[Show abstract][Hide abstract] ABSTRACT: Conjoined twinning is a relatively rare event in any community, with a rate of 1.58 per 100,000 maternities reported in the EUROCAT database. The present study reviews the historical records for conjoined twins born in a closed Central Mediterranean archipelago population with particular reference to the last three decades. While the natural monozygotic twinning rates in the Maltese Islands corresponds to that reported from other communities, the incidence of conjoined twinning in the Maltese Islands has been shown by the present study to be significantly 2.5-times higher than that reported by the remaining EUROCAT contributors. The rate reported from the Maltese Islands by this review is 3.98 per 100,000 maternities.
Journal of Obstetrics and Gynaecology 10/2009; 29(7):599-604.
[Show abstract][Hide abstract] ABSTRACT: Endometrial adenocarcinoma has been associated with prolonged oestrogen exposure causing endometrial hyperplasia and adenocarcinoma. Metabolic disorders and nutritional factors may contribute towards obesity and the increased adipose production of oestrogen. The study confirms the association between endometrial carcinoma risk and diabetes mellitus and increased total fat intake. It further relates the malignancy to a prolonged natural oestrogen exposure period and confirms the protective role of past pregnancies.
Experimental and Clinical Endocrinology & Diabetes 09/2008; 117(2):78-82.
[Show abstract][Hide abstract] ABSTRACT: Gestational diabetes is often compounded by hypertensive disease of pregnancy. Women diagnosed as suffering from gestational diabetes were subdivided into two groups: those found to be suffering from some form of hypertension during their pregnancy [n = 78]; and those who did not develop hypertension [n = 345]. The maternal characteristics and perinatal outcome of the two groups were statistically correlated. The results show that obesity was the only statistically significant correlate, and that obstetric outcome more often required planned delivery by induction of labour or caesarean section. The infant was more likely to be delivered prematurely. While the perinatal morbidity did not show any significant differences, this was only because of the more active intervention policy in these women.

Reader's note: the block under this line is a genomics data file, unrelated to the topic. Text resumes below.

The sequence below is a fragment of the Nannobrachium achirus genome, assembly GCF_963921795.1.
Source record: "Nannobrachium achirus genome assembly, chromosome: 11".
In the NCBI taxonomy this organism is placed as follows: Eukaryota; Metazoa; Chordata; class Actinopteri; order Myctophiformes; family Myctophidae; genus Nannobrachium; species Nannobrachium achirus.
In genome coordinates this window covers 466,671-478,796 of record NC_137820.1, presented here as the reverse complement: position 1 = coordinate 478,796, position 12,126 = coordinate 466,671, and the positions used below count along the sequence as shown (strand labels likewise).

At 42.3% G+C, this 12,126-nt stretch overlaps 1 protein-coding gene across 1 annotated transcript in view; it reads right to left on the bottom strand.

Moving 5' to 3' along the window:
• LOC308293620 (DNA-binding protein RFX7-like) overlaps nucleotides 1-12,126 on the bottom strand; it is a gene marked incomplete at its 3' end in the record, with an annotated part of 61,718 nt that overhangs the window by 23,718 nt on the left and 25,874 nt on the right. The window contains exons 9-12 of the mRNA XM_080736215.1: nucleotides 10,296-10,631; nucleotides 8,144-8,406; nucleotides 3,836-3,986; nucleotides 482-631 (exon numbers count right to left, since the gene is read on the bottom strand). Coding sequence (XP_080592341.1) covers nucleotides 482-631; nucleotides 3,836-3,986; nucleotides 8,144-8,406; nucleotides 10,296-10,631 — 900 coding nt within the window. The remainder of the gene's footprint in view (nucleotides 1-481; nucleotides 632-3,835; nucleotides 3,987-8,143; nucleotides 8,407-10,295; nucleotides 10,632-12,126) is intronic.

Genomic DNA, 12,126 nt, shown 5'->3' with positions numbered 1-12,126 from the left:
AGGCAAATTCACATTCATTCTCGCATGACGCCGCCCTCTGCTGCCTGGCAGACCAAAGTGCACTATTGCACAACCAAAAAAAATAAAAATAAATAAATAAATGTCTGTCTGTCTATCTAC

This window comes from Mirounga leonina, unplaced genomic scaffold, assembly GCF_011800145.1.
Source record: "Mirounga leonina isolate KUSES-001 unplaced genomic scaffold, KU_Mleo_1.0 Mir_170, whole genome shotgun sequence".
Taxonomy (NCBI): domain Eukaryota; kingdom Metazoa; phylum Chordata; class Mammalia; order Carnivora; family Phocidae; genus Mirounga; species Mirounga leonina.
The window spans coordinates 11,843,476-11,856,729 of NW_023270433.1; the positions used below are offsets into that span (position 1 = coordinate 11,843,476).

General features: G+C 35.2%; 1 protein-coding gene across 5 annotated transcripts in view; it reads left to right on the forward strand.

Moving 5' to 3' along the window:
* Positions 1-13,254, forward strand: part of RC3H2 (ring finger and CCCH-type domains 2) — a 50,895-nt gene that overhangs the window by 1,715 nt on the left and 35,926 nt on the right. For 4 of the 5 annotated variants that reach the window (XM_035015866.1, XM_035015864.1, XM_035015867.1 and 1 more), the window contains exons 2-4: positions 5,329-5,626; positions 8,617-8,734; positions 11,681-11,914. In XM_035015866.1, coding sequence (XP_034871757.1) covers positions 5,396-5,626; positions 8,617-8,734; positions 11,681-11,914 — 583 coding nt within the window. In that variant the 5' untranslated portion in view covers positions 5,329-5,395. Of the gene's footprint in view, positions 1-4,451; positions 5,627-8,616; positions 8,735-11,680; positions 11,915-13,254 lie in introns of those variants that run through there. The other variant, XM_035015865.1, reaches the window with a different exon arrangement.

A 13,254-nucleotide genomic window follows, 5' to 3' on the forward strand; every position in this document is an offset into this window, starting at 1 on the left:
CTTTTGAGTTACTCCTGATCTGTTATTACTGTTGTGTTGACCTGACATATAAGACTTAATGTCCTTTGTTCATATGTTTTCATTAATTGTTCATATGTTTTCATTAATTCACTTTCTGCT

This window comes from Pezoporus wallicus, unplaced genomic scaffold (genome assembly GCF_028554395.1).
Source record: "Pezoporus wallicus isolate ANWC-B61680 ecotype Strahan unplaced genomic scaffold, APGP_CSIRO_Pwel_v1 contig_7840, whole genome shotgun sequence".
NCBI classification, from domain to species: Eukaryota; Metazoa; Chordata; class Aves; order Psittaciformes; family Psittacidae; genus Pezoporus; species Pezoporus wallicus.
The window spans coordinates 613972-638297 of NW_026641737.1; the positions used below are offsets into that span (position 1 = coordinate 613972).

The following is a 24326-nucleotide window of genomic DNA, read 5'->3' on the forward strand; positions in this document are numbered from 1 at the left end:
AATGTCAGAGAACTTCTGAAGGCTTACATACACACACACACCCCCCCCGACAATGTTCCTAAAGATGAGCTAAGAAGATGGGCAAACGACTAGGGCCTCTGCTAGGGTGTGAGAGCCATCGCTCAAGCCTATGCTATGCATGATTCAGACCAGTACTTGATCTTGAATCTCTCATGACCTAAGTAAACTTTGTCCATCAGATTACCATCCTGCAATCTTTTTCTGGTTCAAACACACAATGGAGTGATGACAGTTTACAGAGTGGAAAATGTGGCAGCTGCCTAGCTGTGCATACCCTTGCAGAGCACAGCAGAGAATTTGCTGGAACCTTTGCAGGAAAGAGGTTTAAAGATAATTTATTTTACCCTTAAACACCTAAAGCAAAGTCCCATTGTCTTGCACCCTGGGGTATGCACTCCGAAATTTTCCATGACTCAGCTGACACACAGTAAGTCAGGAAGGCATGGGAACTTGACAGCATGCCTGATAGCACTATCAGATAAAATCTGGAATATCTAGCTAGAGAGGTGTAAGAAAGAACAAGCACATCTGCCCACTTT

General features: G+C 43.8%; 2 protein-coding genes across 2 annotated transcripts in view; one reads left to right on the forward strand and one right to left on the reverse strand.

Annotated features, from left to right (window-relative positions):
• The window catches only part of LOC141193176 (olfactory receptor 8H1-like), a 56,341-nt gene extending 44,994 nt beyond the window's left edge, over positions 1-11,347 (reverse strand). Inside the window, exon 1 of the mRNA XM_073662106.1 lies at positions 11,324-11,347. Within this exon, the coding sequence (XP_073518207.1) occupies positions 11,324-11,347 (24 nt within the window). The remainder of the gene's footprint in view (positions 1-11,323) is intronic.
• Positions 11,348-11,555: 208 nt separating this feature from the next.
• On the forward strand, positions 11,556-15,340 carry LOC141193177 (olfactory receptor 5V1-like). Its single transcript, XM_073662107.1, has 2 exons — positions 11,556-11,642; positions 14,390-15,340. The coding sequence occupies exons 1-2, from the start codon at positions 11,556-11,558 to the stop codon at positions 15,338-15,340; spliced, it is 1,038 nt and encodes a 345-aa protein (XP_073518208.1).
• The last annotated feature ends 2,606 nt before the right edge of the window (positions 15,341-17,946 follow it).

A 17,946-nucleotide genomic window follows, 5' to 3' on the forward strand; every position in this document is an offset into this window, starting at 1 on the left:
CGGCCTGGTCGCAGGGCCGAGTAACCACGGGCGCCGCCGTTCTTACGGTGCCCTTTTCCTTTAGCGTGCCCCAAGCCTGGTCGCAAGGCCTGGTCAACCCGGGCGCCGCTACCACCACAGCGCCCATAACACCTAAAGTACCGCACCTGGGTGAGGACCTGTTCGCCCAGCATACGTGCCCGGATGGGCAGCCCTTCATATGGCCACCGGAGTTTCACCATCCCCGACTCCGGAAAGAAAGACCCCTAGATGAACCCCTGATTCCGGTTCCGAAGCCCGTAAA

Experimental and Clinical Endocrinology & Diabetes 07/2008; 116(6):329-32.
[Show abstract][Hide abstract] ABSTRACT: Pregnancy complicating homozygous beta thalassaemia is a rare entity. Two cases are described, I of which was further complicated by thrombocytopenia due to secondary hyperslenism. These cases are discussed in the light of current management of homozygous haemoglobinopathies.
Australian and New Zealand Journal of Obstetrics and Gynaecology 06/2008; 24(1):45 - 48.